Union troops lose another foot race with the Confederates in a minor stop on the long and terrible campaign between Ulysses S. Grant's Army of the Potomac and Robert E. Lee's Army of Northern Virginia. During the entire month of May 1864, Grant and Lee had pounded each other in Virginia along an arc swinging from the Wilderness forest south to the James River. After fighting in the Wilderness, Grant moved south to Spotsylvania Court House to place his army between Lee and Richmond. Predicting his move, Lee marched James Longstreet's corps through the night and beat the Federals to the strategic crossroads.
For 12 days the two armies fought in some of the bloodiest combat of the war. Finally, Grant pulled out and again moved south, this time to the North Anna River, where he probed the Rebel lines on the high banks of the river, but found no weakness. He moved south again, this time to Totopotomoy Creek. Once again, Lee and his men beat him there and stood ready to defend Richmond from the Union army.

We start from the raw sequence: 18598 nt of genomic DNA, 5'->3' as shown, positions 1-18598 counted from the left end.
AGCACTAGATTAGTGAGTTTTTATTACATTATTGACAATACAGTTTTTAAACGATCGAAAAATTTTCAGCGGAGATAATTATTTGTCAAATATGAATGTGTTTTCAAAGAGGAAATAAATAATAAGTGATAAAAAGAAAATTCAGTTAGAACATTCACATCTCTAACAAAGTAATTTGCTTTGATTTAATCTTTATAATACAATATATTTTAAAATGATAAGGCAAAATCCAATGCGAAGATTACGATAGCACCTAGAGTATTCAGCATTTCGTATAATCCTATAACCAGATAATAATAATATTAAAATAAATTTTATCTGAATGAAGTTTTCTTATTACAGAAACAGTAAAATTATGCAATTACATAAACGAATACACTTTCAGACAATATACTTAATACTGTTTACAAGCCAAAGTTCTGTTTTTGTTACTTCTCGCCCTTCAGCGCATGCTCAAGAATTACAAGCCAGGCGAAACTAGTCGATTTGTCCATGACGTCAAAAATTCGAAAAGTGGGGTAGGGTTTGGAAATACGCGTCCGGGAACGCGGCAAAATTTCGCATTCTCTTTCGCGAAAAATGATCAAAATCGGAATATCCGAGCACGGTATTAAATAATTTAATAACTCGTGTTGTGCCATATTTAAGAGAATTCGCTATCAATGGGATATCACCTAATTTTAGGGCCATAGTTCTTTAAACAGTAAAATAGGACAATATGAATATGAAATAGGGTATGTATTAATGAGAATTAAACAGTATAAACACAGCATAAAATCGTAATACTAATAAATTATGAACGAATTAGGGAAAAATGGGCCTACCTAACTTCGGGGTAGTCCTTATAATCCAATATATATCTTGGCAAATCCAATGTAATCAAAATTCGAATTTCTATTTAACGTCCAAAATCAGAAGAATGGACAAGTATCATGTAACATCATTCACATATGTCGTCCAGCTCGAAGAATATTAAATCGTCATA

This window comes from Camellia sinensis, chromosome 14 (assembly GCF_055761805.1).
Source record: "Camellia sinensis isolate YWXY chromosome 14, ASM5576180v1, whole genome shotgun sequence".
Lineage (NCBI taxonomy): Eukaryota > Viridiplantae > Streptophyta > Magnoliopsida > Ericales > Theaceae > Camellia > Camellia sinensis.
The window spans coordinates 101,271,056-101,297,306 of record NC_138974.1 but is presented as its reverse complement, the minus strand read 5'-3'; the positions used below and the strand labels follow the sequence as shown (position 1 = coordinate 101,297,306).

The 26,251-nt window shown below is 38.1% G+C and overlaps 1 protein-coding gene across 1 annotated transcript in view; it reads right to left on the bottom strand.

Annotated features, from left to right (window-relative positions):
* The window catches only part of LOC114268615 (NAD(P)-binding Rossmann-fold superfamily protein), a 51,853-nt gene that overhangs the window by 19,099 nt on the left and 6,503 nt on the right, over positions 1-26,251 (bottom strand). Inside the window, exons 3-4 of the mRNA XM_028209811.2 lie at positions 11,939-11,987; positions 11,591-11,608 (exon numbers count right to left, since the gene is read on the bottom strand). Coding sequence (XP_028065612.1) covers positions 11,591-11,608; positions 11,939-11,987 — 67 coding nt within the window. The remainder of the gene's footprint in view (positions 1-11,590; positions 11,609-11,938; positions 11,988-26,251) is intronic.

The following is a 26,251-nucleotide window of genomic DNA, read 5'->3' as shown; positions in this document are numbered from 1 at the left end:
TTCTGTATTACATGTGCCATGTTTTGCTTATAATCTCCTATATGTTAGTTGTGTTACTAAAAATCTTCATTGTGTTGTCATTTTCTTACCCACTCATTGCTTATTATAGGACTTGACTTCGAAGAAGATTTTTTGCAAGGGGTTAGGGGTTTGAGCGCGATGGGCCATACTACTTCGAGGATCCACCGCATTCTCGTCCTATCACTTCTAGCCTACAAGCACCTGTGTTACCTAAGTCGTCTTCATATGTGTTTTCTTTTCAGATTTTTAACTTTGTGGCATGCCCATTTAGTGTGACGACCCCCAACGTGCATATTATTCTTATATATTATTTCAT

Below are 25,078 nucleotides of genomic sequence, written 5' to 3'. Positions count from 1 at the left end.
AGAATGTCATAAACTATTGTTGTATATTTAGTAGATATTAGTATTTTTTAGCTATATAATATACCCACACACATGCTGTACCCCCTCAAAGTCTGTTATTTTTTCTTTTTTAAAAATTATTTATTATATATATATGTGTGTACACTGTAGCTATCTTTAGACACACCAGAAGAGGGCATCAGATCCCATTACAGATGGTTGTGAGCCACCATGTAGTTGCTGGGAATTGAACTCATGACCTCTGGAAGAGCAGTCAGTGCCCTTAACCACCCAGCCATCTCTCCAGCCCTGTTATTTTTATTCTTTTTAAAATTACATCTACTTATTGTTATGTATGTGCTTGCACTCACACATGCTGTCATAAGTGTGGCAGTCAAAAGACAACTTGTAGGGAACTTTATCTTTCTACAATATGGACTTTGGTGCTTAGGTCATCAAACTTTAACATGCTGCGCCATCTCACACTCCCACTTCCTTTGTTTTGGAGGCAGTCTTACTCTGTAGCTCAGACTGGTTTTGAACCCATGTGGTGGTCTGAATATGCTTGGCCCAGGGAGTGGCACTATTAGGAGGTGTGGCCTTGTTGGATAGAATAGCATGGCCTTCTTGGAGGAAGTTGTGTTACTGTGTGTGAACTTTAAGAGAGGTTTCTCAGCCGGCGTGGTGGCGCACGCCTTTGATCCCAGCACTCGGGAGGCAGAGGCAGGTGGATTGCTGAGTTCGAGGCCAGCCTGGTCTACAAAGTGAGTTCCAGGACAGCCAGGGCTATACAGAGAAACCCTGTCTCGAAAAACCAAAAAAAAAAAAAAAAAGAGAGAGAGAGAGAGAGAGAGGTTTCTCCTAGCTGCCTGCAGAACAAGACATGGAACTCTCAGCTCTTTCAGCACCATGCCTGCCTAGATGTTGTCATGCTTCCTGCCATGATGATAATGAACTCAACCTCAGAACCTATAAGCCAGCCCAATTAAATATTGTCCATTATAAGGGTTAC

Grant was getting frustrated. After the Totopotomoy, Grant slid south to Cold Harbor, just 10 miles from Richmond. His impatience may have gotten the best of him. At Cold Harbor, Grant would commit the foolish mistake of hurling his troops at well-fortified Confederates, creating a slaughter nearly unmatched during the war.